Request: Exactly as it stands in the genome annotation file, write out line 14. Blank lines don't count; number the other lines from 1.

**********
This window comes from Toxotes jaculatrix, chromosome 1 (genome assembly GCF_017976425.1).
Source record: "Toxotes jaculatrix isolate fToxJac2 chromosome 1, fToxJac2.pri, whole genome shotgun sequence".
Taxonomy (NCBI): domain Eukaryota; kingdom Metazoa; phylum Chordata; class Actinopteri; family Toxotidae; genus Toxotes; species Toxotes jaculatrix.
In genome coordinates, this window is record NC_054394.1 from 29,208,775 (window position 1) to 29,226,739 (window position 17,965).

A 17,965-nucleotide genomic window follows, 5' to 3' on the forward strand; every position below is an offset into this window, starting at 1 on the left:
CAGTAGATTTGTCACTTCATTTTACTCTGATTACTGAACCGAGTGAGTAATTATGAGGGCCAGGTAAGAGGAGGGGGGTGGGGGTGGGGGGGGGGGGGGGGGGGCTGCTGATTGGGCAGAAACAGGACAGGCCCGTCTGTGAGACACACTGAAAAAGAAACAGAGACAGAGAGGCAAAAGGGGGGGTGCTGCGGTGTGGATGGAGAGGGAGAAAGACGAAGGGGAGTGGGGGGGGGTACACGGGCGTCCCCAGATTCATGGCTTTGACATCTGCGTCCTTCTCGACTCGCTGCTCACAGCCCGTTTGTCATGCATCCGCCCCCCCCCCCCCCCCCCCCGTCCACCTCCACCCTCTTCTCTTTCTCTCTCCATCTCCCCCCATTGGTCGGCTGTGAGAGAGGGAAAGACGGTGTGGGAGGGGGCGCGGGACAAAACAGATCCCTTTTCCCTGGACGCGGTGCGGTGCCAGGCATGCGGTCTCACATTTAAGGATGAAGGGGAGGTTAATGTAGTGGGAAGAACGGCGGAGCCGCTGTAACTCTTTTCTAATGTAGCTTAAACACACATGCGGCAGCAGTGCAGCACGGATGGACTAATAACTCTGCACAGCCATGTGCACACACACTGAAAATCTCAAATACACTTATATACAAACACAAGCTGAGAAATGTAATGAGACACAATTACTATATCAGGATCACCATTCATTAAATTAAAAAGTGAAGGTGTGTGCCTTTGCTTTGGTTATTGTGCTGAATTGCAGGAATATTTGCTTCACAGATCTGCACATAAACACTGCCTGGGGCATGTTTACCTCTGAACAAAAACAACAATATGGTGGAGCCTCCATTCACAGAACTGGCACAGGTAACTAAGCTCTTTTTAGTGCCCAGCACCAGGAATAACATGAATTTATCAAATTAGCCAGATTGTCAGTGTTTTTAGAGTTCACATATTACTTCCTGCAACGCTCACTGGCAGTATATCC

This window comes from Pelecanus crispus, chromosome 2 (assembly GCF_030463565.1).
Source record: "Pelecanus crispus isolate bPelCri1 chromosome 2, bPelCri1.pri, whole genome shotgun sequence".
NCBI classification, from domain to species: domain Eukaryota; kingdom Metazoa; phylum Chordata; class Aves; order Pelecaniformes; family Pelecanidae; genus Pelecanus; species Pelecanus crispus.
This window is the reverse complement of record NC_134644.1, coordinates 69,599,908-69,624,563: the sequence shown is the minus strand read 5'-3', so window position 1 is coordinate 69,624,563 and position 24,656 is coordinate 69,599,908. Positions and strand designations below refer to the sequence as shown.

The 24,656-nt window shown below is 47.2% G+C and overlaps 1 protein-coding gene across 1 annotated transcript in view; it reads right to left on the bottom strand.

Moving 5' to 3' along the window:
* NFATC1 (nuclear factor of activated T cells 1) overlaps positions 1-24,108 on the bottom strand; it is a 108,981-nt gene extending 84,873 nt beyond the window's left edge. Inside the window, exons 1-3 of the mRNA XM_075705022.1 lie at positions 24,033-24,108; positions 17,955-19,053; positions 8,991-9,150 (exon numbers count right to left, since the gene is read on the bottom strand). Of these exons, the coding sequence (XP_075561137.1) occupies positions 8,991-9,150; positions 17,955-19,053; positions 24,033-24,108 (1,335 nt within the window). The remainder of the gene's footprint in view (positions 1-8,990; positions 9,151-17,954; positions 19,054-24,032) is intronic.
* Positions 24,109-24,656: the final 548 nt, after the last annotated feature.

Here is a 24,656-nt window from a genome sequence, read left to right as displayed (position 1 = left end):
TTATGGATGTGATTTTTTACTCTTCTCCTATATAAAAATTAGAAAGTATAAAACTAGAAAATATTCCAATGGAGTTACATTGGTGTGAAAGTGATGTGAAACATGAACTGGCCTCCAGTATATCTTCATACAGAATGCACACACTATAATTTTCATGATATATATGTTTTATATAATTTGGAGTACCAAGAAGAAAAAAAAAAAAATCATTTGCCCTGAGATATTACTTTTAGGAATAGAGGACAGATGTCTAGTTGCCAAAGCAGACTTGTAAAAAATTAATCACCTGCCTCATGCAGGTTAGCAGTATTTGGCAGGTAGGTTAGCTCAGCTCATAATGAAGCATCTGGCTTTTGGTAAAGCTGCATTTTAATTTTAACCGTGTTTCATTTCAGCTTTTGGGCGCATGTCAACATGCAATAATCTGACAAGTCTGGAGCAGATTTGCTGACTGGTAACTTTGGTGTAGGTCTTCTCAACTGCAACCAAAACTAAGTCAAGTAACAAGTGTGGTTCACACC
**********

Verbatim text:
* Positions 24,109-24,656: the final 548 nt, after the last annotated feature.